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Federal Entities Agree to Pay Fine, Reduce Pollution to Settle Underground Storage Tank Violations at Puerto Rico Facility

Release Date: 05/28/2009
Contact Information: John Senn (212) 637-3667, senn.john@epa.gov or Brenda Reyes (787) 977-5869, reyes.brenda@epa.gov

(San Juan, P.R.) Two federal entities will pay a fine and enhance how they manage underground storage tanks at a facility in Puerto Rico to settle a case with the U.S. Environmental Protection Agency (EPA). The Puerto Rico Army National Guard and the Army & Air Force Exchange Service will together pay a $69,000 fine and ensure the underground storage tanks at their Camp Santiago facility in Salinas, P.R. comply with Puerto Rico underground storage tank requirements. The Guard will also install a system to conserve water and reduce pollution at the facility, estimated to cost $670,000. These actions resolve complaints issued by EPA to the two entities in August 2008.

An underground storage tank system commonly stores petroleum or hazardous wastes. There are about 625,000 systems nationwide, and they can harm the environment and human health if their contents are released.

“The Puerto Rico Army National Guard and the Army & Air Force Exchange Service have taken responsibility for their failure to comply with the law, and are working not just to comply, but also use water more efficiently and prevent pollution at Camp Santiago,” said EPA Acting Regional Administrator George Pavlou. “Underground tanks can cause serious damage as they leak, and it is critical that all entities, including the federal government properly manage them.”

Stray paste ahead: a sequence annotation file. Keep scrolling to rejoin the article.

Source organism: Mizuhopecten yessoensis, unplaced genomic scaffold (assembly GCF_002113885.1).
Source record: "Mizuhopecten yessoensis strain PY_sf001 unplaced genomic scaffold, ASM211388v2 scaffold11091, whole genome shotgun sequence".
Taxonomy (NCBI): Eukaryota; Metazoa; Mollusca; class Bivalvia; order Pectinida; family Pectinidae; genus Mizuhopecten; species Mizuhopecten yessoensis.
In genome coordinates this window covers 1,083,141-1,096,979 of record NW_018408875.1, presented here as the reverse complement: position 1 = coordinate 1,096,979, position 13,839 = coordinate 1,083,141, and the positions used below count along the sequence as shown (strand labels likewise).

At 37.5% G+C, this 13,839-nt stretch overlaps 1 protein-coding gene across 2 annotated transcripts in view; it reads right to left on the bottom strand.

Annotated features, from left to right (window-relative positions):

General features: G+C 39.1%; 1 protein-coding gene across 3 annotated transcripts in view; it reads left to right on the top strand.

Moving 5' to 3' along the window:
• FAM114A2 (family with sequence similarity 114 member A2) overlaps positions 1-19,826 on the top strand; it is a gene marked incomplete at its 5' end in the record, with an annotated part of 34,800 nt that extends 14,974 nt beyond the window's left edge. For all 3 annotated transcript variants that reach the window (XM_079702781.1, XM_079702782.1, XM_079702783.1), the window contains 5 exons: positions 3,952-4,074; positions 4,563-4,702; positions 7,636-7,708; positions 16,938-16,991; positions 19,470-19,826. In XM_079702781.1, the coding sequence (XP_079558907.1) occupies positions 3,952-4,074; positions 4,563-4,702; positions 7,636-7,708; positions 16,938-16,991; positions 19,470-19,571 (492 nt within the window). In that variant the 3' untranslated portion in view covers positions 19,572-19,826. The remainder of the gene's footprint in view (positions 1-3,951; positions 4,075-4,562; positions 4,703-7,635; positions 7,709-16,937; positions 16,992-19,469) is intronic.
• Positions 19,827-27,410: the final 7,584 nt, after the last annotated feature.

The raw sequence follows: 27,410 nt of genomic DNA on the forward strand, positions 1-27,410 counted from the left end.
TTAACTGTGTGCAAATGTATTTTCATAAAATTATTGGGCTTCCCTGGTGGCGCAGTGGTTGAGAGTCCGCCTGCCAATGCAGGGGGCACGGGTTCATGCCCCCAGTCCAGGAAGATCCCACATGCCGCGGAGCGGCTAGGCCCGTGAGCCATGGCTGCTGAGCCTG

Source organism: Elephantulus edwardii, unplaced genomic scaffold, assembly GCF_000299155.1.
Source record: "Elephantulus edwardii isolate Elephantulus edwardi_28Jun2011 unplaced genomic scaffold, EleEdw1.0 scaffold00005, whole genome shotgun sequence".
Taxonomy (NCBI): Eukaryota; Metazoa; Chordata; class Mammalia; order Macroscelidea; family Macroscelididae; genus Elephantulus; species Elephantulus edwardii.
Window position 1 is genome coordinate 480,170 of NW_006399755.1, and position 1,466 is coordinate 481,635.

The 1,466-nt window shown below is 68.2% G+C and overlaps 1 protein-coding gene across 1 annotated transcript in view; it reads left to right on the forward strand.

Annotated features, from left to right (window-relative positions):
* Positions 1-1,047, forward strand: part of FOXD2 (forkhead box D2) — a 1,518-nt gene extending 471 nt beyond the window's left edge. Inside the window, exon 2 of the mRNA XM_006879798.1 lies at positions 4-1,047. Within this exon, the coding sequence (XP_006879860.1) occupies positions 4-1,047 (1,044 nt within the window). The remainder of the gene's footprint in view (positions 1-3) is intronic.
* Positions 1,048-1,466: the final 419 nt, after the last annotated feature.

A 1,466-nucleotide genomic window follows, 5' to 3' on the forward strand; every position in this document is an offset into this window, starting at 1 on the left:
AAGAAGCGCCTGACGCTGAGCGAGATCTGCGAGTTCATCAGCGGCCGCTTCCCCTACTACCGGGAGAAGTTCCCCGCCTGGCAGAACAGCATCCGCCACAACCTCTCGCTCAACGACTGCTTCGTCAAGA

Going beyond the Puerto Rico underground storage tank management requirements, the Puerto Rico Army National Guard will install a gauge to detect tank leaks automatically, and the Army & Air Force Exchange Service will develop a monitoring plan for its tanks in use in Puerto Rico. The Guard will install at Camp Santiago a system that recycles water used to wash vehicles in its fleet, which will help prevent the release of oils, grease and other substances. The system is considered a supplemental environmental project, or SEP, an environmentally-beneficial project that a violator voluntarily agrees to undertake in settlement; it must be a project that a violator will not otherwise be required to perform.

Camp Santiago is a training center for military activities, and contains vehicle fueling and maintenance areas.

For more information on underground storage tanks, visit http://www.epa.gov/oust/. For more information about EPA’s work in Puerto Rico, visit http://www.epa.gov/region02/cepd/prlink.htm.

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